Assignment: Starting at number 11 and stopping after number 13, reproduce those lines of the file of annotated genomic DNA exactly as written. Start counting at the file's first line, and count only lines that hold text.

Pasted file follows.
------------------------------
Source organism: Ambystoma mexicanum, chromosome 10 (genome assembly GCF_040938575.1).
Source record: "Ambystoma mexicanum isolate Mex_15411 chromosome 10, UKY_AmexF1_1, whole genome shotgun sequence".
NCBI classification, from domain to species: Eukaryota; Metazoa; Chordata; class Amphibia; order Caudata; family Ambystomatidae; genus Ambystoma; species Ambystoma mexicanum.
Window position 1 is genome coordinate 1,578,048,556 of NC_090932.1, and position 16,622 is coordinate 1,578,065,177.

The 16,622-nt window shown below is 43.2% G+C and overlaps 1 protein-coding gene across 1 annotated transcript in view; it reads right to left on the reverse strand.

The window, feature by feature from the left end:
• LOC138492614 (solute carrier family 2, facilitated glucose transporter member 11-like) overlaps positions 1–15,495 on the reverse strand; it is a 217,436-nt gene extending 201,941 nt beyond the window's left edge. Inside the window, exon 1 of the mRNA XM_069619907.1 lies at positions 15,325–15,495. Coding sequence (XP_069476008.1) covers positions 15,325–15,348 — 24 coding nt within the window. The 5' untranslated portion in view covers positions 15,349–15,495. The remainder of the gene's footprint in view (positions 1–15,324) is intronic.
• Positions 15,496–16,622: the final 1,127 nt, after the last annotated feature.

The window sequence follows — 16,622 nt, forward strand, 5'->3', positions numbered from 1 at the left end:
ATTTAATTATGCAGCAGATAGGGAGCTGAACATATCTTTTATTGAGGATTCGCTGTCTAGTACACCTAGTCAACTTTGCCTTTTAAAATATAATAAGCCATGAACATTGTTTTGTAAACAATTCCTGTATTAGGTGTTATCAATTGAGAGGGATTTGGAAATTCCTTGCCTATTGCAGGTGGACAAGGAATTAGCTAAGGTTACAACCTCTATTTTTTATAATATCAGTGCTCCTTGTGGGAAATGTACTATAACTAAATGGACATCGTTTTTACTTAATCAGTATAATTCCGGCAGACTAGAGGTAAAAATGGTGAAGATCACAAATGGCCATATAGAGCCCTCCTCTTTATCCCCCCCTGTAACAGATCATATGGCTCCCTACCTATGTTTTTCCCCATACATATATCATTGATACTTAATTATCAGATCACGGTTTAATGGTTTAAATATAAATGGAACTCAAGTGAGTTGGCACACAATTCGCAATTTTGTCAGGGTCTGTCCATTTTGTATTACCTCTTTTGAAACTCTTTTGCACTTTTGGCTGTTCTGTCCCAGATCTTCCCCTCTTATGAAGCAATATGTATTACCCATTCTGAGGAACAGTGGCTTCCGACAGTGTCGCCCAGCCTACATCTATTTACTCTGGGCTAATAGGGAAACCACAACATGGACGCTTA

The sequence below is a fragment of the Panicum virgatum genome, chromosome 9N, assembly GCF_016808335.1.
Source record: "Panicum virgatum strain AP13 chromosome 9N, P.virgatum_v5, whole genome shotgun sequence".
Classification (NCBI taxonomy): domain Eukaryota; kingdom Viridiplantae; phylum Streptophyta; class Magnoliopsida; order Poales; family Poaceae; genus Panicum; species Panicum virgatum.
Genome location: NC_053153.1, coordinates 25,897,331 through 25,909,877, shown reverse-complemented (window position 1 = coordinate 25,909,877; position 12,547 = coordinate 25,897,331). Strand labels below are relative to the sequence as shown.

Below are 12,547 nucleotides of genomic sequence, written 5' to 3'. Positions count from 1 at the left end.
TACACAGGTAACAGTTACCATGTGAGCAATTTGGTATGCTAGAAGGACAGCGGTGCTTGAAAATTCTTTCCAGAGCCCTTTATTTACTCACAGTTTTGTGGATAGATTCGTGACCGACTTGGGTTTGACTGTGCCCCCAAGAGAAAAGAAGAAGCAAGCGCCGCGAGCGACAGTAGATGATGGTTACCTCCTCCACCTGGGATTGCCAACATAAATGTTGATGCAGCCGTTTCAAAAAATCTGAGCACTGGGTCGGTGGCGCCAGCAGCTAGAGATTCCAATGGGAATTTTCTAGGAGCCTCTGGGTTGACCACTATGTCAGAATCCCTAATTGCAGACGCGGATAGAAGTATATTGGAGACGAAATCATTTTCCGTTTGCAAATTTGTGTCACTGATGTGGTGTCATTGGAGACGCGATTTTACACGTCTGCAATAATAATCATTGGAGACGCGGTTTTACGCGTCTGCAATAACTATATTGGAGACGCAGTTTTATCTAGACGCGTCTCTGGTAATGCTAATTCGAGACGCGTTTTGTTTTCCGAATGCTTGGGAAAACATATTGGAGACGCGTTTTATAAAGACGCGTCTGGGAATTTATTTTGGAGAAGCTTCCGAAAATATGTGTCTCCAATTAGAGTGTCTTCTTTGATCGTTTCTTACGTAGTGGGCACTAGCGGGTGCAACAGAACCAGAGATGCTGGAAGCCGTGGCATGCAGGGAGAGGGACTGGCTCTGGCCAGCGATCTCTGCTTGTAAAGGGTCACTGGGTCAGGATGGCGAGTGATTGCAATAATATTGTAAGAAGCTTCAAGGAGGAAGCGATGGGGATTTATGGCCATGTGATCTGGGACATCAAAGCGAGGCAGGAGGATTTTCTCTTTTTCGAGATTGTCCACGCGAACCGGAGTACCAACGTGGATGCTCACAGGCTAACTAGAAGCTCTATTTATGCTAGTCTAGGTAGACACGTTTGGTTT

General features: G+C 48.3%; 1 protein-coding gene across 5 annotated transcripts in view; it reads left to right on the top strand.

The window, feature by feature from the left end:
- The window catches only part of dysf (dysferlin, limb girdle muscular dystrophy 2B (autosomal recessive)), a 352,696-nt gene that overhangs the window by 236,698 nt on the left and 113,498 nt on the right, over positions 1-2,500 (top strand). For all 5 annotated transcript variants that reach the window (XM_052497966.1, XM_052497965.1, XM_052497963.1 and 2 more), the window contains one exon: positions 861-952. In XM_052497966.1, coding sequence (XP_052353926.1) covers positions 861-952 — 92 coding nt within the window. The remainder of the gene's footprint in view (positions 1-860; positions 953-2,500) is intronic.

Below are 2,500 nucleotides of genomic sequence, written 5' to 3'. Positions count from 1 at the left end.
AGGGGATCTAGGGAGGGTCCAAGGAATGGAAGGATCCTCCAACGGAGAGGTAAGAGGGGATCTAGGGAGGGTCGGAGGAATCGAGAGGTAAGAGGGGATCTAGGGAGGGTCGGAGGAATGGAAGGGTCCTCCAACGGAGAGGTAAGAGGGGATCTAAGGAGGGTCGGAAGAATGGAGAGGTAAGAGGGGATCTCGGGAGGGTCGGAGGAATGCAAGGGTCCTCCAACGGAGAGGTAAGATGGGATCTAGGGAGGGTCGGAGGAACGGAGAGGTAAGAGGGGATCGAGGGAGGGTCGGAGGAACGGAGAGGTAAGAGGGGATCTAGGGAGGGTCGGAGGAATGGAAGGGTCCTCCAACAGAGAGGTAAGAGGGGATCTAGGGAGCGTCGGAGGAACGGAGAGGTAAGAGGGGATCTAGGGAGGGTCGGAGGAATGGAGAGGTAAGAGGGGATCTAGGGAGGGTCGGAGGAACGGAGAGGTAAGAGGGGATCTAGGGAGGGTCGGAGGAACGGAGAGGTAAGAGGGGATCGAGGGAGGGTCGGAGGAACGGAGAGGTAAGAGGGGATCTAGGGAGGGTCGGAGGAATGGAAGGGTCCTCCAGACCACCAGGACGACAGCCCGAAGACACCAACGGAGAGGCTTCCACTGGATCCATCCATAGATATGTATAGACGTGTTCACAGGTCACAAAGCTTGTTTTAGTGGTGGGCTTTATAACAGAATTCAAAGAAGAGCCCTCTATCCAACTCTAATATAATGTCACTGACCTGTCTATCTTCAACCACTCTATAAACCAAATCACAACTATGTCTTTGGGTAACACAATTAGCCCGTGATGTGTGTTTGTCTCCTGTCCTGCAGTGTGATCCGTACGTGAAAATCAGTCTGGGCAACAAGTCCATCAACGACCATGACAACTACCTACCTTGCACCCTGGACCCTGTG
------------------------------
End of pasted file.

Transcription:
The sequence below is a fragment of the Panicum virgatum genome, chromosome 9N, assembly GCF_016808335.1.
Source record: "Panicum virgatum strain AP13 chromosome 9N, P.virgatum_v5, whole genome shotgun sequence".
Classification (NCBI taxonomy): domain Eukaryota; kingdom Viridiplantae; phylum Streptophyta; class Magnoliopsida; order Poales; family Poaceae; genus Panicum; species Panicum virgatum.